Baby slings and front carriers are helpful equipment in freeing up your arms and providing a close way carry your baby. These child-handling contraptions are fairly safe to use, as long as you take considerable care and caution.
| Advantages||Baby Carriers ||Baby Slings |
- Helps you carry your baby for longer periods
- Similar to a hammock, a child can lie down with her head supported by the sling, or sit cross-legged so that her weight is spread evenly through her legs and hips
- Offers up to six different carrying positions
- Baby obtains vestibular stimulation (gets more practice balancing and positioning their own bodies in space)
- Suitable for breastfeeding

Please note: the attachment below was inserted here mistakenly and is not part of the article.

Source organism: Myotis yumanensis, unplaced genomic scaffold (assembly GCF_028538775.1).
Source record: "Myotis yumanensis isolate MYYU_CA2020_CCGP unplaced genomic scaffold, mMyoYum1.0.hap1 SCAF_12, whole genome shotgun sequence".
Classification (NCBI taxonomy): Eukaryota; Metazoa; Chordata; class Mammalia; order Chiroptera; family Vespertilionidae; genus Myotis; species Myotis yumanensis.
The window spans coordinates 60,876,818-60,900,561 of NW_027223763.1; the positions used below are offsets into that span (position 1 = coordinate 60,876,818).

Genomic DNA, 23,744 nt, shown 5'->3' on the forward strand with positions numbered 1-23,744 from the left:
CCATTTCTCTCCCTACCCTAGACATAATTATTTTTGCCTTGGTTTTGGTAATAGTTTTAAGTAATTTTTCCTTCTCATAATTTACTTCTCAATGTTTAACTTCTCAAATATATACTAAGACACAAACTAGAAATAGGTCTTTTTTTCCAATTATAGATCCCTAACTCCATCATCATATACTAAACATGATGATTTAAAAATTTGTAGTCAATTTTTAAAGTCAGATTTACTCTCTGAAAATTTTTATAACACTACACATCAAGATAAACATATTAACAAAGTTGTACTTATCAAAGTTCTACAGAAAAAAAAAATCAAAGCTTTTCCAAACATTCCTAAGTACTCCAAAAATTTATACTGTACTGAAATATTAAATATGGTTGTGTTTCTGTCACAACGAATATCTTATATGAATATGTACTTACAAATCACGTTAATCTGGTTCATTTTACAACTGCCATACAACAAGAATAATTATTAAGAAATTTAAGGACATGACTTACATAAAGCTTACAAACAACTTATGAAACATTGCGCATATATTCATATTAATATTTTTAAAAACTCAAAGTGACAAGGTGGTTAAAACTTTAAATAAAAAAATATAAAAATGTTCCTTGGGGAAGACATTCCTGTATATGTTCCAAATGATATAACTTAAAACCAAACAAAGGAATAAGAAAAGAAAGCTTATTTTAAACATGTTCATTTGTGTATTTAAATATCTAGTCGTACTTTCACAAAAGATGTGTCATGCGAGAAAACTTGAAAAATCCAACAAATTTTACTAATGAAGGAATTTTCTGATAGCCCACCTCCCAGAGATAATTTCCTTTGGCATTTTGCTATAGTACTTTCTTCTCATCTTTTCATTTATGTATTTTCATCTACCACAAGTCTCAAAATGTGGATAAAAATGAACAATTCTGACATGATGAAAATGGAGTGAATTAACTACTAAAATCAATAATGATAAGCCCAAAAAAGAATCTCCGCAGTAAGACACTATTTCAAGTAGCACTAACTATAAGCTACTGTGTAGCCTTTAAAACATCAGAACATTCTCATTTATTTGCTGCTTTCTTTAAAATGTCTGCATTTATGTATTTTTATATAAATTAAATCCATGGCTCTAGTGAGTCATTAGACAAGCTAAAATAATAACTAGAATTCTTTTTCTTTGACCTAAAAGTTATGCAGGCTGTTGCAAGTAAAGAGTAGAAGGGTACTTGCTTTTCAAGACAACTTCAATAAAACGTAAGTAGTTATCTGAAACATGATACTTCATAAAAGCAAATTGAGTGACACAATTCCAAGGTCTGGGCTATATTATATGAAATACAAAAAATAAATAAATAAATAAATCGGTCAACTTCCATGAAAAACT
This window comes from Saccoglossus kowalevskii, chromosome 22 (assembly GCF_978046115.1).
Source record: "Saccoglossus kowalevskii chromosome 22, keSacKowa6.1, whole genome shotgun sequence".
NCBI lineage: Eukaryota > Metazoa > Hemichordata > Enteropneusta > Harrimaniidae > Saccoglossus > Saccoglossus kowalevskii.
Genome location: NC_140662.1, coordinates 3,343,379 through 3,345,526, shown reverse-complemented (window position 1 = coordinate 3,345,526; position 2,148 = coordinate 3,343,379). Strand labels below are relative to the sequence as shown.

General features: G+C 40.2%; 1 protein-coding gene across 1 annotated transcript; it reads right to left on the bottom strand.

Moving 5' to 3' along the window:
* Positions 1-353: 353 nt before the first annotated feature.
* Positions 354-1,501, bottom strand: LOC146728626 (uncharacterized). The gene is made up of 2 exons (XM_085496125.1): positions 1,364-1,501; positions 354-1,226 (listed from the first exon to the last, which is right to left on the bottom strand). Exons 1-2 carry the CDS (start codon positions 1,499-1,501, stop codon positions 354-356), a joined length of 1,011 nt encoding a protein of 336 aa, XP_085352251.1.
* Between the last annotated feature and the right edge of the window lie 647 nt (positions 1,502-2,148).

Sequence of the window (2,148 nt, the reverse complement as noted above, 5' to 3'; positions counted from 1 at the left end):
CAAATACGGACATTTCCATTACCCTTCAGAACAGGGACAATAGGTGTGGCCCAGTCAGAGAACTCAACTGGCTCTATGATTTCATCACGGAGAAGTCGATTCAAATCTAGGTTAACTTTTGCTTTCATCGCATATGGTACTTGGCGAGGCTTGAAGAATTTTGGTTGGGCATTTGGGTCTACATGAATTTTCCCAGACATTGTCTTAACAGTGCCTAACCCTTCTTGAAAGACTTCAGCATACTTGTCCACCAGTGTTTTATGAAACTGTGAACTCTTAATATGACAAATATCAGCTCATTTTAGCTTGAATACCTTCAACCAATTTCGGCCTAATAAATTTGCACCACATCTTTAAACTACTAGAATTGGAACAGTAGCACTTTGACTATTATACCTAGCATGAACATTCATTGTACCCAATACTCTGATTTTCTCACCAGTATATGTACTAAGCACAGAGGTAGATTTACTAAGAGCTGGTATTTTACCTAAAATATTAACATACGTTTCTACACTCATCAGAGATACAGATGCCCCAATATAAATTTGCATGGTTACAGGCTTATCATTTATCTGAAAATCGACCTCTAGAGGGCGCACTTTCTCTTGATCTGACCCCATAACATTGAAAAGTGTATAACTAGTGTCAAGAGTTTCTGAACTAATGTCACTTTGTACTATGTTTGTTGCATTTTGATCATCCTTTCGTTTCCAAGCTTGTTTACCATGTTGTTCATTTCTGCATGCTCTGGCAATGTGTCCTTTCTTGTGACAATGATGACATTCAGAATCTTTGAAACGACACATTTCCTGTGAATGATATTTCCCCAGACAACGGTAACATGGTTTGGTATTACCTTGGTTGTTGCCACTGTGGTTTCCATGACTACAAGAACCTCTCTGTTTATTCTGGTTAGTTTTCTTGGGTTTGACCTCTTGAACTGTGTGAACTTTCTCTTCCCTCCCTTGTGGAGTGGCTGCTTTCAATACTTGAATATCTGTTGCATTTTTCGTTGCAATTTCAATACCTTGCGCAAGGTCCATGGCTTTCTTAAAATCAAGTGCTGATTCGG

- Spinal stress caused with the infant's legs hanging down and the body weight supported at the base of the baby's spine. It can adversely affect the development of the spinal curves.
- Long periods in a back-lying carrier can result in flattened heads or canal distortions.
- Test the carrier with a large heavy doll. Practice bending your knees, moving through doorways, moving quickly, and getting the "baby" in and out of the carrier.
- Try out the different baby-wearing positions.
- Shift baby's position when she's in the carrier to protect her canal development, as well as safeguard your posture and bone structure
- Be mindful of what you put in the carrier - use designated pockets for your items
- Make sure that your baby's legs are higher than her bottom, so that she won't slip out of her sling.
- Spread fabric across the wearer's back to evenly distribute baby's weight.
- Only babies up to 35 lbs. should be carried to protect the wearer's back.